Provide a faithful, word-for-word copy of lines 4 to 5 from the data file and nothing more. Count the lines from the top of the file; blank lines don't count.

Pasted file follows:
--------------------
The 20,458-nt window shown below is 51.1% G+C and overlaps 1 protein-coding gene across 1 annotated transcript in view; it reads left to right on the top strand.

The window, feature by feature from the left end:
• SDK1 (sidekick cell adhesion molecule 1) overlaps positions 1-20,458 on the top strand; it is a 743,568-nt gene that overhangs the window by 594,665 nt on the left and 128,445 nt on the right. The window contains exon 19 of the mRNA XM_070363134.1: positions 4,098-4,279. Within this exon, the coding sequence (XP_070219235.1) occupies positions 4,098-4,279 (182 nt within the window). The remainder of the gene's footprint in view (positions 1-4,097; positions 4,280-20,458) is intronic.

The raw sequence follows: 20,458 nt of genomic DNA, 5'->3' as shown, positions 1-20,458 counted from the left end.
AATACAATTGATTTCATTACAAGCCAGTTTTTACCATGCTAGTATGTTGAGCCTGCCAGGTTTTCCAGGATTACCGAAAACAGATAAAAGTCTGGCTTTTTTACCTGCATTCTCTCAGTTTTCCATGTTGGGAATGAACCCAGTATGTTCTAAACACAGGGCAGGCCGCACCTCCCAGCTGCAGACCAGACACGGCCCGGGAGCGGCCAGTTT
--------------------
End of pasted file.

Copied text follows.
The raw sequence follows: 20,458 nt of genomic DNA, 5'->3' as shown, positions 1-20,458 counted from the left end.
AATACAATTGATTTCATTACAAGCCAGTTTTTACCATGCTAGTATGTTGAGCCTGCCAGGTTTTCCAGGATTACCGAAAACAGATAAAAGTCTGGCTTTTTTACCTGCATTCTCTCAGTTTTCCATGTTGGGAATGAACCCAGTATGTTCTAAACACAGGGCAGGCCGCACCTCCCAGCTGCAGACCAGACACGGCCCGGGAGCGGCCAGTTT